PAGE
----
- The Washington Times - Thursday, September 22, 2016

Director James Cameron’s Academy Award-winning opus to the deadly Xenomorph species returns to home theater screens in the celebratory package Aliens: 30th Anniversary Edition (20th Century Fox Home Entertainment, Rated R, 137 minutes, 1.85:1 aspect ratio, $24.99).

First, viewers get the theatrical version of the film and Mr. Cameron’s preferred meatier Special Edition (2:34:26) of the film, 17 minutes longer and splattered with some extra exposition, both contained on one Blu-ray disc.

Both cuts pick up 56 years after an ill-fated mission of Ellen Ripley (Sigourney Weaver) and her USCSS Nostromo crew that unearthed a frightening creature on the moon LV-426.

After being found in stasis, floating in space, she is thawed out, debriefed by her bosses at Weyland-Yutani Corp., chastised for destroying her ship and summarily decommissioned.

Meanwhile, a bad corporate decision to terraform LV-426 exposes colonists to that dangerous species again. When communications from that moon end, Ripley, a crew of Colonial Marines (Bill Paxton and Michael Biehn, to name a few), an android (Lance Henriksen) and a corporate weasel (Paul Reiser) must go on a rescue mission to the location and investigate what happened.

Their discovery offers one of the best, nail-biting sci-fi survival thrill rides in the history of cinema.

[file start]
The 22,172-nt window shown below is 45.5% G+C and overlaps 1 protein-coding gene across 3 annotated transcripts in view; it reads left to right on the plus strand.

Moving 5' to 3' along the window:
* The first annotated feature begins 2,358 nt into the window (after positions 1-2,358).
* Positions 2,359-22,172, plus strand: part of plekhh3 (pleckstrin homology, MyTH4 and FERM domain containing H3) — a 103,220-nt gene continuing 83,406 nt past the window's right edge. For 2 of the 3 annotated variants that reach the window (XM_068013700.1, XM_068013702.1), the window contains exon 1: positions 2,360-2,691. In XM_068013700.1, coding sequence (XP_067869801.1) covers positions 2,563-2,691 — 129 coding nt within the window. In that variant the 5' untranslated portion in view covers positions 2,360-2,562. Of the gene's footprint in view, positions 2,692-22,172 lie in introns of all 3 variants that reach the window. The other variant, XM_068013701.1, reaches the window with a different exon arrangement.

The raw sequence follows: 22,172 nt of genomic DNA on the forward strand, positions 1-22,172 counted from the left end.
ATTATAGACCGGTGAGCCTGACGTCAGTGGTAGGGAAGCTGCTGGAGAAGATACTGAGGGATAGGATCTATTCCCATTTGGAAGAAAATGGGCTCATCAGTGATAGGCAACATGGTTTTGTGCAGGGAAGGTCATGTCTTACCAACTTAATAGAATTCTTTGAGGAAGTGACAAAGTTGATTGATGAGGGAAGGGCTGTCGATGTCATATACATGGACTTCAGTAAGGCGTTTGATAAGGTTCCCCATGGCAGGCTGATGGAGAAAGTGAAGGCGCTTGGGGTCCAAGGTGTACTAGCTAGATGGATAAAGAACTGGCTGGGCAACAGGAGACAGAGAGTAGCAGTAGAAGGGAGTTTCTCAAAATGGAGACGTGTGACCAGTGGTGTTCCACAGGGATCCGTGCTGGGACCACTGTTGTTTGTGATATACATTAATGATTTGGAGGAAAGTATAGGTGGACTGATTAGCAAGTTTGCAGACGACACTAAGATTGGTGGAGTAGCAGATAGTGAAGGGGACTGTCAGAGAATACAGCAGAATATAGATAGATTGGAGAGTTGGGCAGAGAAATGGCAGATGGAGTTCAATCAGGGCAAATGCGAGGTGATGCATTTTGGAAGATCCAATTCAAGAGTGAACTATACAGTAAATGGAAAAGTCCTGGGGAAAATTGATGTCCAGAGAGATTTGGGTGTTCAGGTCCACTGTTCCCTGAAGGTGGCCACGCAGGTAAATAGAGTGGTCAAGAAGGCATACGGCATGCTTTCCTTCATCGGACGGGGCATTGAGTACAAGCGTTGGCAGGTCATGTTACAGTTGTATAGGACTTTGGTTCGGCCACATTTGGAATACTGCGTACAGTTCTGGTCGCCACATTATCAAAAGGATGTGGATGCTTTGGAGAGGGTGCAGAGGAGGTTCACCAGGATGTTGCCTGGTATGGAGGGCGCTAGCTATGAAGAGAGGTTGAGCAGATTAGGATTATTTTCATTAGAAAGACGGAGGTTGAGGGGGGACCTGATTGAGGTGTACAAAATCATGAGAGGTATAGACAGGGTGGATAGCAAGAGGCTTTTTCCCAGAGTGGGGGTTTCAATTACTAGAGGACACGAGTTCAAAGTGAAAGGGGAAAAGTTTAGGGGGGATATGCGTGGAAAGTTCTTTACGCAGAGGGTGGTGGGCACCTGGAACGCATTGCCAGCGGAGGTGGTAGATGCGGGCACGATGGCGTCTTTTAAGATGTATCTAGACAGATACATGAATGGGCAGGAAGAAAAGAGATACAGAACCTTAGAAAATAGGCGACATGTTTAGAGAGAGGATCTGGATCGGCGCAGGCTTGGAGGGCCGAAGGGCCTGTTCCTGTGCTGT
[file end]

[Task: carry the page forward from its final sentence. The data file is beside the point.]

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The digital transfer, culled from the 2010 “Alien Anthology” set (remember that set), is strong with sharp colors and detail.

Moments of minutia look fantastic, such as boots kicking up chunks of mud on the moon, rainwater bouncing off of helmets, the glistening saliva of a Xenomorph ready to strike and acid blood spraying on the Marines.

Better yet, the transfer also highlights Stan Winston and his visual effects maestros interpreting H.R. Giger’s brilliant designs of the Xenomorphs, especially the new Alien queen.

The extras on the disc (the same from the “Alien Anthology” set) make a frustrating mockery of the main event.

I did appreciate the pieced together, optional commentary track starring Mr. Cameron, producer Gale Anne Hurd, Stan Winston, visual effects supervisors Robert Skotak and Dennis Skotak, miniature effects supervisor Pat McClung and actors Bill Paxton, Lance Henriksen, Michael Biehn, Jenette Goldstein, Carrie Henn, and Christopher Henn.

The track is loaded with information such as the director discussing the Alien head designs and the ridiculous size of movie air ducts, Mr. Paxton talks about his profane ad-libs, and Carrie Henn (Newt) talking about her character’s nickname and backstory.

Now, confusion set in with the addition of the mysterious interactive overlay called the MU-TH-UR mode watched while the movie plays (either version).

A side menu on the left side of the screen offers three clickable options to access extra content.

Pick Auditory to get welcomed guidance on who is speaking during the optional commentary track and the topic. Pick Weyland-Yutani datastream to open a box showing facts from the film including the Marine’s motion tracker device that was built using pieces of various power tools.